The Telecommunications Industry Ombudsman (TIO) will have much stronger powers to punish telcos for not complying with the TIO scheme, under proposed changes by the government.
An investigation into the ombudsman's role was commissioned by the government in March last year, following record complaints about the telecommunications industry. The resulting report , which was released by Communications Minister Stephen Conroy on Friday (PDF), calls for seven sweeping changes to the office.
The report noted that while the TIO was effective in dealing with individual complaints from customers against telcos, it did not lead to changes in the way the industry manages complaints from customers.
"Service providers can, and should, be resolving many complaints without the TIO's involvement, but appear to lack the incentives to do so," the report stated.
To encourage telcos to resolve complaints, the report proposes that telcos be required to register with the Australian Communications and Media Authority (ACMA). This would provide the ACMA with the ability to penalise telcos that are operating without being registered for the TIO scheme.
The report also suggests publicly naming telcos that are non-compliant with the TIO scheme, as a method of motivating telcos to resolve customer disputes before they reach the TIO.
"Reputational risk to service providers, resulting from public acknowledgement that they have failed to resolve complaints, is typically a far greater incentive for compliance than monetary penalties," the report stated. "Most industry insiders are already in a position to know which TIO members are subject to a final determination, direction and recommendation, or are generally not compliant with the TIO scheme."
The telcos, in their submissions, objected to naming and shaming, with Primus saying that the decision to name a company would have to be subject to independent review, before potentially damaging the reputation of that business.
The report stated that at a minimum, the TIO should publicly report on "rogue providers" that have failed to comply with either binding or non-binding recommendations made by the TIO.
The TIO has a role in identifying what it terms as "systemic issues" in the industry, so that it can then develop mechanisms to resolve them. The report noted that there have been criticisms that the definition of a systemic issue is too narrow; a high threshold of the issue has to arise from a customer complaint, and impact a specific number of end users.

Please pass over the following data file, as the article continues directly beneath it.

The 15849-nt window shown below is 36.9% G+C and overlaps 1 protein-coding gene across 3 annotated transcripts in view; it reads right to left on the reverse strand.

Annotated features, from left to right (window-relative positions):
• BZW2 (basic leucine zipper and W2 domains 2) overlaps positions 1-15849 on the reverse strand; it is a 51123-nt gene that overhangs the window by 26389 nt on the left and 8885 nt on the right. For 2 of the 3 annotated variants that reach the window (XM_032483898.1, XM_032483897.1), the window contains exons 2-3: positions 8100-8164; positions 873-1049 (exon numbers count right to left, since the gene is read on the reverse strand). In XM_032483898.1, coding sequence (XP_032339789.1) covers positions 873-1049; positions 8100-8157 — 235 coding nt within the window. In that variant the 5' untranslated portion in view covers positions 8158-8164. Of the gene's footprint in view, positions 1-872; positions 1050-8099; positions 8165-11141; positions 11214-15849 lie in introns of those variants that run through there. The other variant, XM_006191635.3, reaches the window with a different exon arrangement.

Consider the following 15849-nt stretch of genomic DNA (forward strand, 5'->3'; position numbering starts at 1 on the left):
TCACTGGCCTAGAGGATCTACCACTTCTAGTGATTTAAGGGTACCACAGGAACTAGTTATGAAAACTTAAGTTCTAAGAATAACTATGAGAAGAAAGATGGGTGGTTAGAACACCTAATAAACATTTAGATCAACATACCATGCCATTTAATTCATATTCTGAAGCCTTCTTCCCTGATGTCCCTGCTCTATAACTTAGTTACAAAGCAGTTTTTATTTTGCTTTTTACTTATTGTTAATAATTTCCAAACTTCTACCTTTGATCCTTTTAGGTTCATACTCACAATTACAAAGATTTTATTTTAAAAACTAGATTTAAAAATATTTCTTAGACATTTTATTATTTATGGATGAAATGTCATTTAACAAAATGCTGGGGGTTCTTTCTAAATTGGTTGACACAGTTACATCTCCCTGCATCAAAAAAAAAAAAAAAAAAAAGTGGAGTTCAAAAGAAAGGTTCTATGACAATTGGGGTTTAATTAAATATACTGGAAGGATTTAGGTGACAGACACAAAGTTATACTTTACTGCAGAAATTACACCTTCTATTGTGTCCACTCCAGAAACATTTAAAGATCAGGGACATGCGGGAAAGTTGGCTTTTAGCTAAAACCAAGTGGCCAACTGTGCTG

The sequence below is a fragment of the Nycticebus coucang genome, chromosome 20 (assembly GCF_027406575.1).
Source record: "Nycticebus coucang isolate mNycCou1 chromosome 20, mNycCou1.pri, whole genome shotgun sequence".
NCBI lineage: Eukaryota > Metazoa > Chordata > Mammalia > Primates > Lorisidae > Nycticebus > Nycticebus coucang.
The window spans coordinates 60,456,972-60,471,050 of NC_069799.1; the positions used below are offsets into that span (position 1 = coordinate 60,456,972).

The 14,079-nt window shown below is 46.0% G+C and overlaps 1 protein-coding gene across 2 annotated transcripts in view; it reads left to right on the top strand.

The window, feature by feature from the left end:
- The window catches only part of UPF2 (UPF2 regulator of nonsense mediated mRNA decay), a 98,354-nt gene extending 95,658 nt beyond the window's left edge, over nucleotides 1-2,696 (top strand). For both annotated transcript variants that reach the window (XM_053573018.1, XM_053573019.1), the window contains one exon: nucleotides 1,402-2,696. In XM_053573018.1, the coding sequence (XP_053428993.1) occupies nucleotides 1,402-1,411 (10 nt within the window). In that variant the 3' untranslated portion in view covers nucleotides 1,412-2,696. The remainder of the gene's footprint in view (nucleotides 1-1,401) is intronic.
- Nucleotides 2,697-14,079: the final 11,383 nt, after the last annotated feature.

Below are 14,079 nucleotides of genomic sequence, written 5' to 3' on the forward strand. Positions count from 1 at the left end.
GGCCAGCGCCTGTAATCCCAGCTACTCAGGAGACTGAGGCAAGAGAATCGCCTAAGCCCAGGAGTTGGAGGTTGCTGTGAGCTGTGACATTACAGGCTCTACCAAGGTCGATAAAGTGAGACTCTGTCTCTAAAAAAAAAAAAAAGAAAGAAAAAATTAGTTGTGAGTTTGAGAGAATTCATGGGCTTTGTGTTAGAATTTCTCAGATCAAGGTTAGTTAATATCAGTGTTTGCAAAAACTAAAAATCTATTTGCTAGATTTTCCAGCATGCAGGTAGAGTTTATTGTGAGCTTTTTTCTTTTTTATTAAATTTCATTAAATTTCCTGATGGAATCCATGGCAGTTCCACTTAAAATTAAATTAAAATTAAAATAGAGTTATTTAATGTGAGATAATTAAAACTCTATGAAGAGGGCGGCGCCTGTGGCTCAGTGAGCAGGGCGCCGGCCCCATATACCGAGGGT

The report recommends redefining "systemic issues" to allow the TIO to investigate issues without a complaint from customers, and requiring the ombudsman to report to the regulators, members and the public about the number and types of systemic issues it has encountered.
An issue identified by the Communications Alliance is that the TIO currently reports raw customer numbers when outlining the numbers of complaints. For larger telecommunications companies, like Telstra and Optus, this means that they always appear to have more complaints than their smaller rivals. The report recommends adjusting the metrics to a proportional complaint statistic, where complaints would be put into the context of the total number of customers that a specific company has.
To cover its costs, the TIO currently imposes a fee on telecommunications companies for each level of complaint that it handles, ranging from $32 up to $2400, excluding operating and capex fees. The report didn't state that this should be increased, as it would provide little incentive for providers to improve complaints handling. Instead, the TIO should take a more hands-on role with the operators, providing training and guidance on how best to deal with complaints, according to the report.
The report recommended that to make the board of the TIO equally divided between consumers and telcos, it should be equally represented by the industry and consumers and chaired by a person independent of both groups. It was also recommended that the TIO publish the details of its board meetings on its website.
As the telecommunications industry begins to expand into providing content, the report said that the TIO should also clarify its jurisdiction with the public, and make it clear that the TIO does not oversee IPTV or subscription TV services.
In a statement on Friday, Conroy welcomed the recommendations of the report.
"These recommendations will make the TIO more effective, more transparent and more in touch with the expectations of the Australian people," he said.